Saudi ‘Islamic(?) Military Alliance’ Makes no Sense
The new military alliance announced recently by the Saudi defense minister to fight terrorism motivated the think-tankers in the western media to write about the seriousness of the Saudi decision, pointing at “some perplexing aspects to this new alliance” and the real goals behind creating it.
“In many ways, this alliance seems designed to calm Western critics who have frequently complained that the Muslim world isn’t doing enough to combat terrorism and extremism,” said Adam Taylor in the Washington Post, indicating that “the details of the planned alliance are more than a little unclear and have left some scratching their heads, unsure who exactly is in the alliance and what it is actually designed to do.”
Taylor wrote that the Saudi Arabia has tried hard recently to convince the West that it is taking the lead on tackling the problems of extremism and terrorism, noting that some of the countries declared as members of the alliance have come out to say they have never heard of it, including Pakistan, Malaysia and Lebanon, and already some countries said that they never agreed to anything.
Taylor also noted that other countries listed as being part of the alliance do not have Muslim majorities, including Uganda, Gabon, Benin and Togo.
“These countries do have large Muslim minorities and ties to the Muslim world, including membership of the Organization of Islamic Cooperation (another alliance created at the behest of the Saudis). However, their involvement in the alliance is still surprising – especially when you consider the countries not in the alliance,” he said.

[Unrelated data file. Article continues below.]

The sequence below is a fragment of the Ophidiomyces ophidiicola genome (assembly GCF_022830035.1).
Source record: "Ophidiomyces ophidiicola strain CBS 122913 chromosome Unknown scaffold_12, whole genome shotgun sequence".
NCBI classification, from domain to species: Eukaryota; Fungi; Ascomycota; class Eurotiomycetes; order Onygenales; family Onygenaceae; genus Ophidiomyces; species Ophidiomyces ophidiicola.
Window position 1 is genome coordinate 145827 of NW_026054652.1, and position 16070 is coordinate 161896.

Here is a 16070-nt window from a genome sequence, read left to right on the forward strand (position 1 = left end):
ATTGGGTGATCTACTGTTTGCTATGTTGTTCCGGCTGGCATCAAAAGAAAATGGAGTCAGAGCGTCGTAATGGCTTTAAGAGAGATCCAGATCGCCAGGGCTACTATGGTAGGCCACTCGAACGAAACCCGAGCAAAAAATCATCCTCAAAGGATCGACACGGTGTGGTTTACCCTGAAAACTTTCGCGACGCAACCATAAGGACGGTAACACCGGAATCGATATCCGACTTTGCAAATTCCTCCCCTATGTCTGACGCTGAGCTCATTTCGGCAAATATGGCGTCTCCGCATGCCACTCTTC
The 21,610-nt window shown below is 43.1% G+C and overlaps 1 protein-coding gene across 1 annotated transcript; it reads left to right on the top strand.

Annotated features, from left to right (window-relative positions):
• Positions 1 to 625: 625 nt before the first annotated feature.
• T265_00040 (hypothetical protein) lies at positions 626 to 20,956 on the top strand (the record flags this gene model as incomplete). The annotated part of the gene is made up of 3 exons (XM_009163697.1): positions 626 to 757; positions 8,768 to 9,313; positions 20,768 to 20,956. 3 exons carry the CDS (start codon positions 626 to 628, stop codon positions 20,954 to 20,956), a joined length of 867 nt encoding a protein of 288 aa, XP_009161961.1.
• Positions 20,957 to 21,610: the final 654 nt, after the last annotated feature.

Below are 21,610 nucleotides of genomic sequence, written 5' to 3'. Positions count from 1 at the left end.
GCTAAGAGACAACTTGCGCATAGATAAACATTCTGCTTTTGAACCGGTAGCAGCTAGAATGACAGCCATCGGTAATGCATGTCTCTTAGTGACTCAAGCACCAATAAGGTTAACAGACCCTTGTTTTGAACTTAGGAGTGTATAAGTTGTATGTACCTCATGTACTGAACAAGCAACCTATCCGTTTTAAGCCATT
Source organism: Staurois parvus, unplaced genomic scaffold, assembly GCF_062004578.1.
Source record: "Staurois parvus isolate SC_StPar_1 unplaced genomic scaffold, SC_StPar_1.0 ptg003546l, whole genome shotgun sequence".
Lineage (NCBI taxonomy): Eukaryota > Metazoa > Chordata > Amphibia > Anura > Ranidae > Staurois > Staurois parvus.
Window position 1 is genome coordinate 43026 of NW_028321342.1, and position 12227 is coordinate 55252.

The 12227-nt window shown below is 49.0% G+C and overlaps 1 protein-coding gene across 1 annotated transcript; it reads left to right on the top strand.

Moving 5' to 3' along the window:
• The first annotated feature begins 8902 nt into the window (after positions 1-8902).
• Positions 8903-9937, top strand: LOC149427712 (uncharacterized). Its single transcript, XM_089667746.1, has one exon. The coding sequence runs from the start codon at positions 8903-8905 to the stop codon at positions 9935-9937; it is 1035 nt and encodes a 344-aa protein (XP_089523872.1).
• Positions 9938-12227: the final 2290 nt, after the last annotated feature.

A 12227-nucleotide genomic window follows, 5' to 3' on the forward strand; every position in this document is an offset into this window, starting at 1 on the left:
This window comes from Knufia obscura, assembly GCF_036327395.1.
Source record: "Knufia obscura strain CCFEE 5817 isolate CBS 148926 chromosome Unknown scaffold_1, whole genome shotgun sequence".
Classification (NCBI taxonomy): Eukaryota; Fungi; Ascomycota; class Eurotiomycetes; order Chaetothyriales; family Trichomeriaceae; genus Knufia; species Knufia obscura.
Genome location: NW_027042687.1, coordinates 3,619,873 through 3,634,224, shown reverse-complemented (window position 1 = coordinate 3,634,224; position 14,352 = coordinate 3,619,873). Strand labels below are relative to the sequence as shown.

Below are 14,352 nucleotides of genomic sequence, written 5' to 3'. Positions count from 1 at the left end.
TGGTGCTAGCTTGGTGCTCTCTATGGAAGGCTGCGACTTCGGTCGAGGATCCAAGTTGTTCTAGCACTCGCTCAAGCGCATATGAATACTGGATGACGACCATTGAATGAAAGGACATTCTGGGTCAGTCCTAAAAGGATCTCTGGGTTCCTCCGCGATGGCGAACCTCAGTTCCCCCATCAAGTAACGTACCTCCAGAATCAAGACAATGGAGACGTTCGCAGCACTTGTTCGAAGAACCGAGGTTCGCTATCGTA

The Washington Post report asked about the reason behind excluding a number of major Muslim countries from the alliance, including Iran, Iraq, Afghanistan and Indonesia, even though it is meant to be “Islamic”.
“The exclusion of Shia nations in an alliance designed to represent the Islamic world seems to reinforce the belief that Saudi Arabia’s alliance is motivated by a sectarian rivalry with Iran and not terrorism,” the report said, noting that Afghanistan has been asked to join the alliance but have not made a decision at the time of writing.
The Washington Post writer pointed that “the most damning criticism of the alliance is just how vague it is” since the Saudi foreign minister Adel al-Jubeir has said that “nothing is off the table”.
Recalling bin Salman’s statement that the alliance would not be limited to attempts to fight the so-called ‘Islamic State of Iraq and the Levant’ (ISIL) takfiri group, but would focus on terrorism in general, Taylor revealed that some, such as Brian Whitaker of Al Bab, have argued that Saudi Arabia’s definition of terrorism is worryingly broad.
“Under a law introduced last year, virtually any criticism of the kingdom’s political system or its interpretation of Islam counts as terrorism,” he quoted Whitaker as saying, asking whether this statement applies to other countries in the alliance too?
“Many critics of Saudi Arabia say that for all its big talk in the fight against the Islamic State, the Saudi kingdom has proven unwilling to go after one of the key factors in the group’s rise: The Saudi clerics who spread a radical Wahhabism that influences extremism around the world,” Taylor wrote.
“While this new alliance may appear to target terrorism, it’s not hard to see it as an extension of the Saudi-led coalition currently fighting in Yemen – a war that sums up the sectarian quagmire currently engulfing the Middle East,” the Washington Post writer concluded.